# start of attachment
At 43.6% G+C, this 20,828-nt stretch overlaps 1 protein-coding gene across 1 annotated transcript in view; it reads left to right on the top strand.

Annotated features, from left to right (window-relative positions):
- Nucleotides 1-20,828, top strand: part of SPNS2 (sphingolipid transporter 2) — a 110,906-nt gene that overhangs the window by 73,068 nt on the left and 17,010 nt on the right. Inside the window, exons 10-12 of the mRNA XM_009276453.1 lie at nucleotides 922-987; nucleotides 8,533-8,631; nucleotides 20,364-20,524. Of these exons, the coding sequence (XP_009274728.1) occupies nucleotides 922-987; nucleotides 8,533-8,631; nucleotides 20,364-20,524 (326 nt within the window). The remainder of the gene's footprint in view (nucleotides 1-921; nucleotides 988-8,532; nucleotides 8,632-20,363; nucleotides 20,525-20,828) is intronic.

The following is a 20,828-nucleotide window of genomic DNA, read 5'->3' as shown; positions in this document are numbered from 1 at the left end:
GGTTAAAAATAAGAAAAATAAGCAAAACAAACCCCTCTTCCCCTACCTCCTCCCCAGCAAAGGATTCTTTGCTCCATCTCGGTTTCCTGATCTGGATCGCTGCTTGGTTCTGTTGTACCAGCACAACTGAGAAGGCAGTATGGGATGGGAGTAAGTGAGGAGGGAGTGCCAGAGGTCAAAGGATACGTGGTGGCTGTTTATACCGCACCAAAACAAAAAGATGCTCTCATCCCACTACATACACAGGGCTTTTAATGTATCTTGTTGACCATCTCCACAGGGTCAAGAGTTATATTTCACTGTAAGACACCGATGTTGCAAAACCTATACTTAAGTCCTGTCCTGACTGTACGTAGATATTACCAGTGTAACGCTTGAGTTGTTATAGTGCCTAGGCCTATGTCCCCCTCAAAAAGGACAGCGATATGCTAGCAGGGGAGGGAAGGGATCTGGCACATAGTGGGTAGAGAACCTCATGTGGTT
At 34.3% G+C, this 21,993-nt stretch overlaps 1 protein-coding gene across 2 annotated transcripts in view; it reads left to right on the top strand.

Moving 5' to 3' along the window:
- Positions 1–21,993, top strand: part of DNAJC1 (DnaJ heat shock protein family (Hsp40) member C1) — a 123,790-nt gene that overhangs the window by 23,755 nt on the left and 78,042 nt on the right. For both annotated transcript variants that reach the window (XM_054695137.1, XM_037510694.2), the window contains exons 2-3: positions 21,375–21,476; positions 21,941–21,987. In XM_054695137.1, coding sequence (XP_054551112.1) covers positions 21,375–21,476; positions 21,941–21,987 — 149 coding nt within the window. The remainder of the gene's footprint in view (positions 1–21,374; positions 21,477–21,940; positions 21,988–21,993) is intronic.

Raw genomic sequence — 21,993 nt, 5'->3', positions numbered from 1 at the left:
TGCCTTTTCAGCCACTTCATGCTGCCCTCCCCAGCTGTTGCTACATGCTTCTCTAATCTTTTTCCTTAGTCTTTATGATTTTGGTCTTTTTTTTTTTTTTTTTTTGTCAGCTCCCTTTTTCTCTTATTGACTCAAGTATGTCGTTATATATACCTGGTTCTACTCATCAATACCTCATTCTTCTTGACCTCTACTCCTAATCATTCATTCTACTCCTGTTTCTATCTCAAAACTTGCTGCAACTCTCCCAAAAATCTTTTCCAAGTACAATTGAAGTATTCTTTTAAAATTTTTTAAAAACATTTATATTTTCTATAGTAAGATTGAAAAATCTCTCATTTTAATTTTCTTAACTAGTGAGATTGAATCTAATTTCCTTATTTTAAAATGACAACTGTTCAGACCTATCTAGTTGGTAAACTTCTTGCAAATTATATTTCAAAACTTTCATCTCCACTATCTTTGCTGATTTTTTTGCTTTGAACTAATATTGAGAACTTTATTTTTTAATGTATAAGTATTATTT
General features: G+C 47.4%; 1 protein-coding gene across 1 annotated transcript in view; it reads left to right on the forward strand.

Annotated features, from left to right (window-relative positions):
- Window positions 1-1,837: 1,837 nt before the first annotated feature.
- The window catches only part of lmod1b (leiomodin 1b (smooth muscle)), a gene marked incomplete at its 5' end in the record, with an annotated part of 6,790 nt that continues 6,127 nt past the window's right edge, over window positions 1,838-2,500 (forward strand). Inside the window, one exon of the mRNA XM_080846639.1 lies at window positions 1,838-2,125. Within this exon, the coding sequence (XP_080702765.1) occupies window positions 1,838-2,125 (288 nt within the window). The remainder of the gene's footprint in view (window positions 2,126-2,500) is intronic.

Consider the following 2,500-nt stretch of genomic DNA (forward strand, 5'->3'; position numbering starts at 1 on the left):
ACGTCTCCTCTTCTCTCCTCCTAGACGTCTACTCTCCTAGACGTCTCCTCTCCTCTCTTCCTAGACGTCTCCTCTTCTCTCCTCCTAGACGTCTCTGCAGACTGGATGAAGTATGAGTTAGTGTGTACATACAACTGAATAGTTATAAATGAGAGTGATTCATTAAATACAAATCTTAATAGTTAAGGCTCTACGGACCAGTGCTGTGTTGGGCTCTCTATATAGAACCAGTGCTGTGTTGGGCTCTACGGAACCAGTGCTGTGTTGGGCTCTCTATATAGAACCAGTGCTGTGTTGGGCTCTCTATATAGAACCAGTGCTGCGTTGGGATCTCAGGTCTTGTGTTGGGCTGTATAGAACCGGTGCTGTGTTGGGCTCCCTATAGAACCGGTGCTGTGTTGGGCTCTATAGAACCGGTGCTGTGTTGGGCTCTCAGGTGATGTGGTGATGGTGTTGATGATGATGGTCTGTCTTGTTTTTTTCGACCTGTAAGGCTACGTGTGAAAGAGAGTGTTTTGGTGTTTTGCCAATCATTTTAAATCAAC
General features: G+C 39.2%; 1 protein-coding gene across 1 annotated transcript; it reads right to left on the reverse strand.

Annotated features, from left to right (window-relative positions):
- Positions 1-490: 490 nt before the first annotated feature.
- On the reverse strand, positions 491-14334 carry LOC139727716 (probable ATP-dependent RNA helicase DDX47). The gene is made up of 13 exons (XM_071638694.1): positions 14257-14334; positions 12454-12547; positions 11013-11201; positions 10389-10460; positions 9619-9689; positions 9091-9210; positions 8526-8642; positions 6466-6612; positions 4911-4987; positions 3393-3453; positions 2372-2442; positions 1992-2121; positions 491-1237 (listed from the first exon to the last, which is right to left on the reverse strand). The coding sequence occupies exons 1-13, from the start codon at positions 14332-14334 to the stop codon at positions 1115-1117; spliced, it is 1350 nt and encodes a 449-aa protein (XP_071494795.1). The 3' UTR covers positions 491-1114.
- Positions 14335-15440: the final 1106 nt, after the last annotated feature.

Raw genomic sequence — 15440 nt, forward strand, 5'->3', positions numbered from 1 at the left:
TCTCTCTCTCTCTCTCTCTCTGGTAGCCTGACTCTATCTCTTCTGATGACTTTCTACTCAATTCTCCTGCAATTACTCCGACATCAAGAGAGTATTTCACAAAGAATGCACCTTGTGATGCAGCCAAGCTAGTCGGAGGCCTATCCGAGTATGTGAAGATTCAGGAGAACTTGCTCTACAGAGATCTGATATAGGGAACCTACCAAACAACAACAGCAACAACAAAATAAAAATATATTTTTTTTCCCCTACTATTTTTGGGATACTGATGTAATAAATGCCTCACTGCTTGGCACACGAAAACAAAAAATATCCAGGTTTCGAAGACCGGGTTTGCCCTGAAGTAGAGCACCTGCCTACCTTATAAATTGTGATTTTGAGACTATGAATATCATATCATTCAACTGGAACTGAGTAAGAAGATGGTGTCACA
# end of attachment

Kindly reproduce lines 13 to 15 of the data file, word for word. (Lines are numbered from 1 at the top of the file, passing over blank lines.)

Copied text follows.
- Window positions 1-1,837: 1,837 nt before the first annotated feature.
- The window catches only part of lmod1b (leiomodin 1b (smooth muscle)), a gene marked incomplete at its 5' end in the record, with an annotated part of 6,790 nt that continues 6,127 nt past the window's right edge, over window positions 1,838-2,500 (forward strand). Inside the window, one exon of the mRNA XM_080846639.1 lies at window positions 1,838-2,125. Within this exon, the coding sequence (XP_080702765.1) occupies window positions 1,838-2,125 (288 nt within the window). The remainder of the gene's footprint in view (window positions 2,126-2,500) is intronic.

Consider the following 2,500-nt stretch of genomic DNA (forward strand, 5'->3'; position numbering starts at 1 on the left):